- Burri, Alberto
▪ 1996Italian artist (b. March 12, 1915, Città di Castello, Italy—d. Feb. 13, 1995, Nice, France), devised collages and abstractions by using such unorthodox materials as old rags, sackcloth, burnt wood, cellophane, rusted metal, and brightly coloured plastic, often scorched or partially melted. Burri trained as a physician at the University of Perugia and served in the army medical corps in North Africa during World War II. He began painting while interned in a prisoner-of-war camp in Texas and abandoned medicine entirely when he was repatriated to Rome about 1946. Although Burri's earliest works were conventional landscapes and still lifes, he quickly moved in a new direction with a series of pieces in which he used burlap sacks—stitched together, torn, patched, and splashed with red paint—to evoke powerful images of bloodstained wartime field dressings. His first major exhibition was in Rome in 1947. From the early 1950s, Burri divided his time between Europe and the U.S., where his work influenced young American abstract painters and collagists.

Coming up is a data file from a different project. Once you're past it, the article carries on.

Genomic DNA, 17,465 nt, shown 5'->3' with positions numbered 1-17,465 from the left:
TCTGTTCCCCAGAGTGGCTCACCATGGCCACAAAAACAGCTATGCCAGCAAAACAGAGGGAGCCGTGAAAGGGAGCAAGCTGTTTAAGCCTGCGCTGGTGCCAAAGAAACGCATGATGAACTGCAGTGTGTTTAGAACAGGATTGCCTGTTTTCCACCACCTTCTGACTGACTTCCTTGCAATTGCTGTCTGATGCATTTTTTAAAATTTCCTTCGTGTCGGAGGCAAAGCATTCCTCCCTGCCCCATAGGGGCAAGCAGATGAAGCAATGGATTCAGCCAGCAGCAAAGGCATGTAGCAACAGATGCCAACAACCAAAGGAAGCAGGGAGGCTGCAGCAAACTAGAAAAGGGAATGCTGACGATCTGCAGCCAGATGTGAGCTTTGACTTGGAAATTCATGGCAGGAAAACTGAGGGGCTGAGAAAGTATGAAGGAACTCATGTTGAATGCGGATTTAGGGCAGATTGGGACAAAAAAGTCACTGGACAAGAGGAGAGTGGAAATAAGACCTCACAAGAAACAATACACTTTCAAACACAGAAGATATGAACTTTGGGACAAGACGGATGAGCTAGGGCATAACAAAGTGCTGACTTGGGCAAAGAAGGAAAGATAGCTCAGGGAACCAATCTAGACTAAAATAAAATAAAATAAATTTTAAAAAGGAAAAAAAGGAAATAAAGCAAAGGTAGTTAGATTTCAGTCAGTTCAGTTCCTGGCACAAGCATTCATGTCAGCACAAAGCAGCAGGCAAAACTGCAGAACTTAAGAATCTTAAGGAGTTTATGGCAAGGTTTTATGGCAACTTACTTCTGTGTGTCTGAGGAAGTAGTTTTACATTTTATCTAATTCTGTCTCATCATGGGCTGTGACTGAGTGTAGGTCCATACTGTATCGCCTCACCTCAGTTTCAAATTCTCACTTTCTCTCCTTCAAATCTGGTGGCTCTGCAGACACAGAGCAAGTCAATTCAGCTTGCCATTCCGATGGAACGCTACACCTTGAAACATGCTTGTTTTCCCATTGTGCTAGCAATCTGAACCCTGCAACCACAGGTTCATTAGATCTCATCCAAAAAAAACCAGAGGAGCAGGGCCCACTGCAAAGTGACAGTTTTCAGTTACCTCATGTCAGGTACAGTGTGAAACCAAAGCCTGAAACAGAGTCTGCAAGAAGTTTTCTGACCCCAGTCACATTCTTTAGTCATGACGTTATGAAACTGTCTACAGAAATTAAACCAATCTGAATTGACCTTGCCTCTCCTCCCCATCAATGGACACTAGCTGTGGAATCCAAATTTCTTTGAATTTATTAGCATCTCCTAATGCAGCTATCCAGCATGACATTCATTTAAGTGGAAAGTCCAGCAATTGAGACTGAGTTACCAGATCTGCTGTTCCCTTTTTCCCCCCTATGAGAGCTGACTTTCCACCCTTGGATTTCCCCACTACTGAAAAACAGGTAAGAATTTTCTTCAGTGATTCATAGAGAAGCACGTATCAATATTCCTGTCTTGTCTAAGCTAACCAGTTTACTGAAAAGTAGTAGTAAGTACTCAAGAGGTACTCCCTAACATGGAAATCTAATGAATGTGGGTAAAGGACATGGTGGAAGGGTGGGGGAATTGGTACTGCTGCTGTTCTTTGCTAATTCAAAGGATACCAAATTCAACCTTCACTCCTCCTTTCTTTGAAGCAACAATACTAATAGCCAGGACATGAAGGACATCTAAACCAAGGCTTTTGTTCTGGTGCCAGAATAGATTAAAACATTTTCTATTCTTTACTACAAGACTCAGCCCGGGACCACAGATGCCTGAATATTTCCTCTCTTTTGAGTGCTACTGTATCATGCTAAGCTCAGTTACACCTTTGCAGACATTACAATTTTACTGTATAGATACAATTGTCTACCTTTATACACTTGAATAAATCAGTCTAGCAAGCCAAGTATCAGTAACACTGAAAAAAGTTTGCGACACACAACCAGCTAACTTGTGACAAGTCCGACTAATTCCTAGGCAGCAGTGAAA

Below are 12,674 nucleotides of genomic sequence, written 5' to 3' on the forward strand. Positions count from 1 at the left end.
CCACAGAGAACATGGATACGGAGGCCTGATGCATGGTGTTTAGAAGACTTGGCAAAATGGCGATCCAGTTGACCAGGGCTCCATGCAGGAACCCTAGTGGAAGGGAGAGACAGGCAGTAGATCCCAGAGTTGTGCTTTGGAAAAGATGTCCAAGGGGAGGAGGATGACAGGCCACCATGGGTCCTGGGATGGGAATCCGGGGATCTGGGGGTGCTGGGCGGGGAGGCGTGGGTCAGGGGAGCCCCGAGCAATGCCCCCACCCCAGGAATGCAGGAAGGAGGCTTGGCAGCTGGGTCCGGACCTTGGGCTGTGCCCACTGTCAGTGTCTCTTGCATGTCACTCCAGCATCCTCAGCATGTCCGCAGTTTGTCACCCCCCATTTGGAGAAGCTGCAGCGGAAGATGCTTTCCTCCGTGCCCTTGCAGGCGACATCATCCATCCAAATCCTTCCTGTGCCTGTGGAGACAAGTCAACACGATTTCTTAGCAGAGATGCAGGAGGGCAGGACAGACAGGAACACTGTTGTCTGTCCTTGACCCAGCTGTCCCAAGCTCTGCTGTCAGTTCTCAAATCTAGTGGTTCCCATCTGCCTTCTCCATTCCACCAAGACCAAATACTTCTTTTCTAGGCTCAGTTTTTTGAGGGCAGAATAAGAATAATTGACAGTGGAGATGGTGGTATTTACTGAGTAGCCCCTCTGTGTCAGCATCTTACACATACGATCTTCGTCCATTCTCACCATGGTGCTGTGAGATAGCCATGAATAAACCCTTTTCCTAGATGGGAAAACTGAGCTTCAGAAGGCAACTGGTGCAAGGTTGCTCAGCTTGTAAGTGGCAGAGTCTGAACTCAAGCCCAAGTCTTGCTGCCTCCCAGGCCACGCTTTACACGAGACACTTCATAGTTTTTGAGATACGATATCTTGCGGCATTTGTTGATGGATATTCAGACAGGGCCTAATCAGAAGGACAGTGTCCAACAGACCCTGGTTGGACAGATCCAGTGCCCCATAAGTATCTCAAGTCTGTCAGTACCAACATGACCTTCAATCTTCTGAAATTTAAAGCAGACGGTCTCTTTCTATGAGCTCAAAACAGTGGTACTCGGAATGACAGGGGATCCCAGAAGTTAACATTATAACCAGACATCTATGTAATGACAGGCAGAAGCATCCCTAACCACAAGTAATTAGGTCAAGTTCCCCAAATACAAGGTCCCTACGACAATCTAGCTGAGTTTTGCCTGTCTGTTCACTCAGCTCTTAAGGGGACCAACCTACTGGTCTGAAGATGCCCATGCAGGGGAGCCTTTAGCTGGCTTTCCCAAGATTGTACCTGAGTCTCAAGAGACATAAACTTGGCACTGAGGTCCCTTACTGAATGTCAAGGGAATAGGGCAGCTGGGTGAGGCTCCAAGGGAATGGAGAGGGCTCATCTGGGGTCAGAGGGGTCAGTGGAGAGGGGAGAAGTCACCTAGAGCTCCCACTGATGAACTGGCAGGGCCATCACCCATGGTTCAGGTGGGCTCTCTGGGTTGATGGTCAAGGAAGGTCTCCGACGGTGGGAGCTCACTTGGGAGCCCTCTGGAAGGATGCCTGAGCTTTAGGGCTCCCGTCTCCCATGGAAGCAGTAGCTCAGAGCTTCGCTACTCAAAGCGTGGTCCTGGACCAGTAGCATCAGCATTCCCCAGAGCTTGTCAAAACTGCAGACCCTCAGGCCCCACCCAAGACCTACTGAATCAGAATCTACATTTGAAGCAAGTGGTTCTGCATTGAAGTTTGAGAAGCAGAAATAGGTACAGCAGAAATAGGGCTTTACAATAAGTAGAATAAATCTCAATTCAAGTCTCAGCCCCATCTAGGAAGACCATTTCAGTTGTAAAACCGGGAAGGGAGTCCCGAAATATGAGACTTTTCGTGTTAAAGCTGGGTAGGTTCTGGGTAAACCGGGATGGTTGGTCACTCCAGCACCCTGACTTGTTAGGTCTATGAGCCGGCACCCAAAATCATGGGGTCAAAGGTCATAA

* * *▪ Italian painterborn March 12, 1915, Città di Castello, Italydied Feb. 13, 1995, Nice, FranceItalian artist known for his adventurous use of new materials.Burri was trained as a physician and began to paint only in 1944, while in a prisoner-of-war camp in Texas. About 1946 he moved to Rome and began to paint seriously. His early works—rags splashed in red paint to simulate blood-soaked bandages—grew directly out of his experiences as a doctor in the Italian army. He then began to produce works grouped into series according to the material used. The works of the earliest series (c. 1953) were made of coarse cloth stitched together. After 1956 he employed thin pieces of burned wood and layers of polyethylene in which holes were burned, creating a rich spatial network within the layers of plastic. The humble and sometimes crude materials used in these works contrast effectively with their elegant designs, and the easily destroyed materials form a perforated network over an impinging background field. In his series of metal works done after 1959, however, the solid material completely encloses the background field, although the metal is hammered from behind as if the imprisoned field were trying to break out.
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